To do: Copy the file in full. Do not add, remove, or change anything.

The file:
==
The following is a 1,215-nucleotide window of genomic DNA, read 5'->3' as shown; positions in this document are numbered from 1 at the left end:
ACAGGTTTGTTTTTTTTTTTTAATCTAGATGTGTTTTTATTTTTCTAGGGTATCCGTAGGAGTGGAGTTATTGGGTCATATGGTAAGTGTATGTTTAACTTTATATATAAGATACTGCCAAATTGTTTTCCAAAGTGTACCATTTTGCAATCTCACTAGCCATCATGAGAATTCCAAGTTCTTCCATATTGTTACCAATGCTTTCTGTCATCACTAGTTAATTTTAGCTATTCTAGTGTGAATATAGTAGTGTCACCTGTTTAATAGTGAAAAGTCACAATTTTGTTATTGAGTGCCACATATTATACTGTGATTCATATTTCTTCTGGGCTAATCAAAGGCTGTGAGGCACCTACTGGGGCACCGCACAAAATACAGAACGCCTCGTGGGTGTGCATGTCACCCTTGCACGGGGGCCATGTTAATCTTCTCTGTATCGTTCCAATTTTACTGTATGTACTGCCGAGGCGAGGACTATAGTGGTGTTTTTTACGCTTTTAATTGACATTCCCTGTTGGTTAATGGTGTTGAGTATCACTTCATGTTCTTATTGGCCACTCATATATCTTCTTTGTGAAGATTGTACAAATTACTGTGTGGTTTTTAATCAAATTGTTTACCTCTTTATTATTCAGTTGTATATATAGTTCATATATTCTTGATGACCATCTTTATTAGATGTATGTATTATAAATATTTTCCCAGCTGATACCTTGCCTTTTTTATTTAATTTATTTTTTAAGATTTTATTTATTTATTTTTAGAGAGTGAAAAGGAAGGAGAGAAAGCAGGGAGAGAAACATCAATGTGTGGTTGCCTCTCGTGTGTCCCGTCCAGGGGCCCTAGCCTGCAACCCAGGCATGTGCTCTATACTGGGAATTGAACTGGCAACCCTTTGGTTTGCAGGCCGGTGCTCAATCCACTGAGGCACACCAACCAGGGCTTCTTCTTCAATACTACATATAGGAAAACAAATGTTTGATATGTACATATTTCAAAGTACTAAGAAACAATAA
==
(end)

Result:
The following is a 1,215-nucleotide window of genomic DNA, read 5'->3' as shown; positions in this document are numbered from 1 at the left end:
ACAGGTTTGTTTTTTTTTTTTAATCTAGATGTGTTTTTATTTTTCTAGGGTATCCGTAGGAGTGGAGTTATTGGGTCATATGGTAAGTGTATGTTTAACTTTATATATAAGATACTGCCAAATTGTTTTCCAAAGTGTACCATTTTGCAATCTCACTAGCCATCATGAGAATTCCAAGTTCTTCCATATTGTTACCAATGCTTTCTGTCATCACTAGTTAATTTTAGCTATTCTAGTGTGAATATAGTAGTGTCACCTGTTTAATAGTGAAAAGTCACAATTTTGTTATTGAGTGCCACATATTATACTGTGATTCATATTTCTTCTGGGCTAATCAAAGGCTGTGAGGCACCTACTGGGGCACCGCACAAAATACAGAACGCCTCGTGGGTGTGCATGTCACCCTTGCACGGGGGCCATGTTAATCTTCTCTGTATCGTTCCAATTTTACTGTATGTACTGCCGAGGCGAGGACTATAGTGGTGTTTTTTACGCTTTTAATTGACATTCCCTGTTGGTTAATGGTGTTGAGTATCACTTCATGTTCTTATTGGCCACTCATATATCTTCTTTGTGAAGATTGTACAAATTACTGTGTGGTTTTTAATCAAATTGTTTACCTCTTTATTATTCAGTTGTATATATAGTTCATATATTCTTGATGACCATCTTTATTAGATGTATGTATTATAAATATTTTCCCAGCTGATACCTTGCCTTTTTTATTTAATTTATTTTTTAAGATTTTATTTATTTATTTTTAGAGAGTGAAAAGGAAGGAGAGAAAGCAGGGAGAGAAACATCAATGTGTGGTTGCCTCTCGTGTGTCCCGTCCAGGGGCCCTAGCCTGCAACCCAGGCATGTGCTCTATACTGGGAATTGAACTGGCAACCCTTTGGTTTGCAGGCCGGTGCTCAATCCACTGAGGCACACCAACCAGGGCTTCTTCTTCAATACTACATATAGGAAAACAAATGTTTGATATGTACATATTTCAAAGTACTAAGAAACAATAA